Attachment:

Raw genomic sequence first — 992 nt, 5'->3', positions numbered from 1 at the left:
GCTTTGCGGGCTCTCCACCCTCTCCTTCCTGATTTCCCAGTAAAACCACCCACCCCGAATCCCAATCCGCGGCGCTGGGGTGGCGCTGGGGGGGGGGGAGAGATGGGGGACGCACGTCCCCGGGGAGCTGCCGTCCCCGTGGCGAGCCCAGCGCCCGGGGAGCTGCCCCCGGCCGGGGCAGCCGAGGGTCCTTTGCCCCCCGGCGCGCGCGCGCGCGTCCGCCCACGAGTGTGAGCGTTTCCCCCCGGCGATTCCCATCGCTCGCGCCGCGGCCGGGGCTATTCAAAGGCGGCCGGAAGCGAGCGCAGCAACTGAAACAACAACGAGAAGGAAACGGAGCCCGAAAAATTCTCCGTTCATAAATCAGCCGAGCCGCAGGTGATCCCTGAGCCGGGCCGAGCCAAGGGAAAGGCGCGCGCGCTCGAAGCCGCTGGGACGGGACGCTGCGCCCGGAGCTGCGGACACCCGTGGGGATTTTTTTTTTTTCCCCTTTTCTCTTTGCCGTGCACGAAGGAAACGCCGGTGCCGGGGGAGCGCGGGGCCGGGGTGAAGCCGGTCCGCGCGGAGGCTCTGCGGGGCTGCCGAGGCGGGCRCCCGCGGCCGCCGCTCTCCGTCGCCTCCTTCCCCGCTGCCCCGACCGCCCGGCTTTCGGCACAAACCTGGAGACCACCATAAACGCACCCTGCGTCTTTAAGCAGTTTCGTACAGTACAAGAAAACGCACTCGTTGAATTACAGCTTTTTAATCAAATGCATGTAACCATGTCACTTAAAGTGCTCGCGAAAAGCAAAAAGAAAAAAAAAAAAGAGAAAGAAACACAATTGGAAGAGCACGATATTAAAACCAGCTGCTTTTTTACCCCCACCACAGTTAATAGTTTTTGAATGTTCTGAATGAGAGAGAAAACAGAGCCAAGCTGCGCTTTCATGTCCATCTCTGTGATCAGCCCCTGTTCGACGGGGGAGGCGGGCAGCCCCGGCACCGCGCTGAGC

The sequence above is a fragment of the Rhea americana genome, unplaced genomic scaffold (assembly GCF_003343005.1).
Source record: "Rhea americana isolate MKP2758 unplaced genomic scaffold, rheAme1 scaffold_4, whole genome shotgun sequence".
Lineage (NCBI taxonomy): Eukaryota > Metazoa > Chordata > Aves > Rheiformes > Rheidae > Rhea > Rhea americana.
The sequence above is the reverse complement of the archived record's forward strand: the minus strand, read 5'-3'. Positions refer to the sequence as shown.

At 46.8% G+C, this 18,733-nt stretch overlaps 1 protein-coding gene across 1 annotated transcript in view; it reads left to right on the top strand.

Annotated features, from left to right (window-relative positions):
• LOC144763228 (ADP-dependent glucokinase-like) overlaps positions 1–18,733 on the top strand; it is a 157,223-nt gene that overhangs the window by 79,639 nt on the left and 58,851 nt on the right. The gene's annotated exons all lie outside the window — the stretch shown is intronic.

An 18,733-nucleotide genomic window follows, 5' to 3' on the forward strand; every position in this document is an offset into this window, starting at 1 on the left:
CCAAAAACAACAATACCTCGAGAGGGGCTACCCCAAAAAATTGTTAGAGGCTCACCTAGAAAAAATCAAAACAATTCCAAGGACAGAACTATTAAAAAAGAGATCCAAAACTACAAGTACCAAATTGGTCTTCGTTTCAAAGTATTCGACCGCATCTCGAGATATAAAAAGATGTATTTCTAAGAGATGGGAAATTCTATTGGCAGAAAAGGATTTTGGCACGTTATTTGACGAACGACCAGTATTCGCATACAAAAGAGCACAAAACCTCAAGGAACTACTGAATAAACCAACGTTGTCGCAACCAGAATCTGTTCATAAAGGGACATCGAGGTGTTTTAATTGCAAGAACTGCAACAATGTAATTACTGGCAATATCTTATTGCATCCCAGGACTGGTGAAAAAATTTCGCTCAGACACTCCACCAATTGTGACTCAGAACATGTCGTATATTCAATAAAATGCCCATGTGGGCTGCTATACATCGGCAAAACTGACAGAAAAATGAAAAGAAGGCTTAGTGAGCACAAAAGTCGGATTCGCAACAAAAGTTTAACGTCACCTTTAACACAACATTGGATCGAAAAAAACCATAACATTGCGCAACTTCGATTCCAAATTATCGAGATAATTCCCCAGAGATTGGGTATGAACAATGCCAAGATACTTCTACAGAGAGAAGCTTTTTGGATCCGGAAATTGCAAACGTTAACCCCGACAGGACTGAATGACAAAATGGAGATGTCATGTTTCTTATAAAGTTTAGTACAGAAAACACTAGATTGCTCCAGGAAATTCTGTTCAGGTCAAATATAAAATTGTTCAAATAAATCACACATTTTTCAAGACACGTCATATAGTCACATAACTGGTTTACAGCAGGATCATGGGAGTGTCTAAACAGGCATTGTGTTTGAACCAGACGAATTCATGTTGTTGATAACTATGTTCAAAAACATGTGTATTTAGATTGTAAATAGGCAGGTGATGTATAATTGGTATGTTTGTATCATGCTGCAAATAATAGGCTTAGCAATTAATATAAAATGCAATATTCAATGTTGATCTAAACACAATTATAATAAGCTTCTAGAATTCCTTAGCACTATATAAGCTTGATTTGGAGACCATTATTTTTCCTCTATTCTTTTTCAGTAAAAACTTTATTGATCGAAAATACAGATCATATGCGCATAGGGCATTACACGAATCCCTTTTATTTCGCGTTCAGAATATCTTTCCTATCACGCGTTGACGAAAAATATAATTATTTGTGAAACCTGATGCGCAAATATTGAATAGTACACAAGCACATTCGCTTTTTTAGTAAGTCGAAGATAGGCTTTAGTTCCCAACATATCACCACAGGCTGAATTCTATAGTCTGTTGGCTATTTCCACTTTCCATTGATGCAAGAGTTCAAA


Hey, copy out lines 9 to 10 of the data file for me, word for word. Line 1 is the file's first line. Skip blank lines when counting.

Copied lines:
• LOC144763228 (ADP-dependent glucokinase-like) overlaps positions 1–18,733 on the top strand; it is a 157,223-nt gene that overhangs the window by 79,639 nt on the left and 58,851 nt on the right. The gene's annotated exons all lie outside the window — the stretch shown is intronic.

An 18,733-nucleotide genomic window follows, 5' to 3' on the forward strand; every position in this document is an offset into this window, starting at 1 on the left: